The utility has, however, closed its customer counter until further notice, as a precautionary step to enable it to continue to provide essential services. This will help minimise the risk of COVID-19 spreading to staff. Customers can still contact staff via phone or email. 

Barwon Water is also assisting customers that may be financially impacted by COVID-19, and has made payment support options available via phone.

Maintaining reliable energy supply

Origin Energy is taking a series of measures to ensure that those impacted by COVID-19 have access to a reliable energy supply.

Some of these measures include offering payment extensions and supporting the most vulnerable through Origin’s hardship program, such as with tailored payment plans and protection from disconnection.

Staff in critical roles continue to work to keep the power stations, and gas and LPG operations running safely and reliably.

Precautions are also in place to protect the health and safety of Origin’s workforce and the communities in which it operates.

Origin CEO, Frank Calabria, said, “This is an unprecedented situation and we are focused on protecting the health and safety of our people and the communities in which we operate, while maintaining safe and reliable operations.

“At the same time, many Australian households and small businesses are facing considerable economic uncertainty and we understand energy bills can cause further stress at this time, particularly for the more vulnerable members of our community.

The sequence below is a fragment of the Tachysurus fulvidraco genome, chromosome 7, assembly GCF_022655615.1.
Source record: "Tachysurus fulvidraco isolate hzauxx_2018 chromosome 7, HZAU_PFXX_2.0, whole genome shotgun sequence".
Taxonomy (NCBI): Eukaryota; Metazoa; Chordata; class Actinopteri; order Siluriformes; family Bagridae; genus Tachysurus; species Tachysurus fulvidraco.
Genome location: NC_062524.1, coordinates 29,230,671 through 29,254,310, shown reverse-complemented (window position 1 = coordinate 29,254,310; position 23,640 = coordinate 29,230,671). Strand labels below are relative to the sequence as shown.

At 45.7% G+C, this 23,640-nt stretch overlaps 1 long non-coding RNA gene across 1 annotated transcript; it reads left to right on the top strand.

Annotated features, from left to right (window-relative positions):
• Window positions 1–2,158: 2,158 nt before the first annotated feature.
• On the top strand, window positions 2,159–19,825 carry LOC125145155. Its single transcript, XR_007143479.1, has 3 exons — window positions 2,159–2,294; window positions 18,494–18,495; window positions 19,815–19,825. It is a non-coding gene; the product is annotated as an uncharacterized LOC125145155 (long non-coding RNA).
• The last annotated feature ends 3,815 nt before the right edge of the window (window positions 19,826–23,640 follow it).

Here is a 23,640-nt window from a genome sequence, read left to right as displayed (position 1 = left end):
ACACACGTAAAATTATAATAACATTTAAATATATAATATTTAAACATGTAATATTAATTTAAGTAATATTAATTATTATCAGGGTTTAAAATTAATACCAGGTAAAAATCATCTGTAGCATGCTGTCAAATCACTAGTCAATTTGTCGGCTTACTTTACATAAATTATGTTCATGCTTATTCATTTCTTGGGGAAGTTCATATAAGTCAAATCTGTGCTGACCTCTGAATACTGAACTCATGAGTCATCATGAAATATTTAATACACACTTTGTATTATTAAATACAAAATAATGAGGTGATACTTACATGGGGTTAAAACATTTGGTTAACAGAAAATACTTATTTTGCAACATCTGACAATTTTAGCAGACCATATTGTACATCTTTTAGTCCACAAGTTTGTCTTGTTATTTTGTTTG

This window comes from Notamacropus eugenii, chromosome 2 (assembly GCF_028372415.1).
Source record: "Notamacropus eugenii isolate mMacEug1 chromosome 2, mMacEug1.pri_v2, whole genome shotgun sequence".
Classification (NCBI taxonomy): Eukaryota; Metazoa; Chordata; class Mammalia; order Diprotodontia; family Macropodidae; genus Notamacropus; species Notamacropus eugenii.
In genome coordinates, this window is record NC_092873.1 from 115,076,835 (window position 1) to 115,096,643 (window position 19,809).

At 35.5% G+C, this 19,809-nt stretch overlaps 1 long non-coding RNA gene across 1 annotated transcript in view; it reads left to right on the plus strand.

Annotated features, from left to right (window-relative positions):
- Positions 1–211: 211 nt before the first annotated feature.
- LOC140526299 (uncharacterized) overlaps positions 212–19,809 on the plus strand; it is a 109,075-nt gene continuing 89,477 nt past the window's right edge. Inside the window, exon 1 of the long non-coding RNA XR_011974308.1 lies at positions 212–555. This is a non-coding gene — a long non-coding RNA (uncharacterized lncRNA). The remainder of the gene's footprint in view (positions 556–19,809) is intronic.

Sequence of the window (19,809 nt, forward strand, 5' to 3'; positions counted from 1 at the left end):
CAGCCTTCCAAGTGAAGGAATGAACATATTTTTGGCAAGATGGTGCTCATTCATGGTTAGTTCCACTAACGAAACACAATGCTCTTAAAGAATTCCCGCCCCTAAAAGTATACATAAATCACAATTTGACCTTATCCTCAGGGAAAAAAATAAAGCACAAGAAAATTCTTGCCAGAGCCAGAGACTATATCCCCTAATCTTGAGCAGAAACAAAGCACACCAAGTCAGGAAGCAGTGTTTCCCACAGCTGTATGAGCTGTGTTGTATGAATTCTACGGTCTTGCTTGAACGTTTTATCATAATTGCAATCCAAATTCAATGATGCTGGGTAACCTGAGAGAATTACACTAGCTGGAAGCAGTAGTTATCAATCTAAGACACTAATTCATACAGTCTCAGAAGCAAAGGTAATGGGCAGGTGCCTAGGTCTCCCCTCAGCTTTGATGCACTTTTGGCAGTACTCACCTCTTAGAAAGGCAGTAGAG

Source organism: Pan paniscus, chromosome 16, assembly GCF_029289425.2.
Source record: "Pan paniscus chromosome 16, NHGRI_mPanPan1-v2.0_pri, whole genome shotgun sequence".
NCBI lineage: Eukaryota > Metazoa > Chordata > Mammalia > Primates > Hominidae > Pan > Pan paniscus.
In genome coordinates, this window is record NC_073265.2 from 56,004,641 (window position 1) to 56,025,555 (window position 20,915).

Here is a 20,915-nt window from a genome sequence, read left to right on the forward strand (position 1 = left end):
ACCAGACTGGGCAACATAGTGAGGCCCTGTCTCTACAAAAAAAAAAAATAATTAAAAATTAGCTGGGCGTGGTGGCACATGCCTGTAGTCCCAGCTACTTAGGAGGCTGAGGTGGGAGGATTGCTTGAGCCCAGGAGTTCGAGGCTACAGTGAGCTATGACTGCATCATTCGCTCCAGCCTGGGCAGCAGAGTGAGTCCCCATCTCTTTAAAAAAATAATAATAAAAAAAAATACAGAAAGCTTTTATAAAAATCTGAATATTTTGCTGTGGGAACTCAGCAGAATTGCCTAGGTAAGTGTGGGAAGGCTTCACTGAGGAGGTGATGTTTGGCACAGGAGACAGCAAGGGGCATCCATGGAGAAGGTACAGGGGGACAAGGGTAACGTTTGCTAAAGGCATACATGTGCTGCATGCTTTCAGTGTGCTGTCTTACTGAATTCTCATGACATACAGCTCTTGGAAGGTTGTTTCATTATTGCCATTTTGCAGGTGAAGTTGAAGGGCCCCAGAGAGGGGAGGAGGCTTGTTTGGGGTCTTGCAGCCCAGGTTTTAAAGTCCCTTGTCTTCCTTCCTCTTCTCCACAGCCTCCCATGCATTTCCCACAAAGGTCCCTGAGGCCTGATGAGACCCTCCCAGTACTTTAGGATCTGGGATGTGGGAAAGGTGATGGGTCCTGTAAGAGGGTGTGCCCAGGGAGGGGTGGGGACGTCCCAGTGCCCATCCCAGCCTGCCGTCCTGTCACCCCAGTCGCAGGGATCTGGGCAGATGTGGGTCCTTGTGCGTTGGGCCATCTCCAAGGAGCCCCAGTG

“We will continue to use our hardship program as the primary vehicle through which we support vulnerable customers, such as with tailored payment plans and protection from disconnection. 

“We are also working closely with state governments to help them deliver energy rebates for small businesses and residential customers to help ease the financial burden.

“Origin has responded swiftly in activating business continuity plans in our Integrated Gas and Energy Markets divisions, and to date there has been no material impact to energy supply operations as a result of COVID-19.

“As a provider of an essential service, we plan extensively for these sorts of events and I’m proud of how our teams have responded and coordinated with industry to maintain reliable supply of power, natural gas and LPG to our millions of customers across the country.

“Importantly, we have access to plenty of fuel including natural gas, coal and LPG and we’re looking to minimise any planned maintenance to further mitigate risks to our people and assets.